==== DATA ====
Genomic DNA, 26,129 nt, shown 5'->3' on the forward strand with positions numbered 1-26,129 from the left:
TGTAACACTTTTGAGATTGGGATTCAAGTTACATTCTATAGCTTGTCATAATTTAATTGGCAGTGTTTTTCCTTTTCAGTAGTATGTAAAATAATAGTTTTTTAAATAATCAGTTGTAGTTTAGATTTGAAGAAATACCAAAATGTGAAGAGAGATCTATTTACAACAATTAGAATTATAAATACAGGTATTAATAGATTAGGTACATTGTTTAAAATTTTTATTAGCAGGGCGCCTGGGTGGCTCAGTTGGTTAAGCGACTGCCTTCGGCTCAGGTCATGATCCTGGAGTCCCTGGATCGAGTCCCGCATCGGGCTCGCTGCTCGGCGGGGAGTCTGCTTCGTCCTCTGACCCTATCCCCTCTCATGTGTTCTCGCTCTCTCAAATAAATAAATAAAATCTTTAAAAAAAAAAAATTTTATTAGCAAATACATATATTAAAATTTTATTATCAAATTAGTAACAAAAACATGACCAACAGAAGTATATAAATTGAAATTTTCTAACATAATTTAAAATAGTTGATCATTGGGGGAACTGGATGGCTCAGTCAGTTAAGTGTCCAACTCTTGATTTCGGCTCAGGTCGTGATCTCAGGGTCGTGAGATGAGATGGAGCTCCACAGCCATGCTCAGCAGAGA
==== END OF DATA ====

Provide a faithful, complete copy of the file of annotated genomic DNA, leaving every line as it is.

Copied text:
Genomic DNA, 26,129 nt, shown 5'->3' on the forward strand with positions numbered 1-26,129 from the left:
TGTAACACTTTTGAGATTGGGATTCAAGTTACATTCTATAGCTTGTCATAATTTAATTGGCAGTGTTTTTCCTTTTCAGTAGTATGTAAAATAATAGTTTTTTAAATAATCAGTTGTAGTTTAGATTTGAAGAAATACCAAAATGTGAAGAGAGATCTATTTACAACAATTAGAATTATAAATACAGGTATTAATAGATTAGGTACATTGTTTAAAATTTTTATTAGCAGGGCGCCTGGGTGGCTCAGTTGGTTAAGCGACTGCCTTCGGCTCAGGTCATGATCCTGGAGTCCCTGGATCGAGTCCCGCATCGGGCTCGCTGCTCGGCGGGGAGTCTGCTTCGTCCTCTGACCCTATCCCCTCTCATGTGTTCTCGCTCTCTCAAATAAATAAATAAAATCTTTAAAAAAAAAAAATTTTATTAGCAAATACATATATTAAAATTTTATTATCAAATTAGTAACAAAAACATGACCAACAGAAGTATATAAATTGAAATTTTCTAACATAATTTAAAATAGTTGATCATTGGGGGAACTGGATGGCTCAGTCAGTTAAGTGTCCAACTCTTGATTTCGGCTCAGGTCGTGATCTCAGGGTCGTGAGATGAGATGGAGCTCCACAGCCATGCTCAGCAGAGA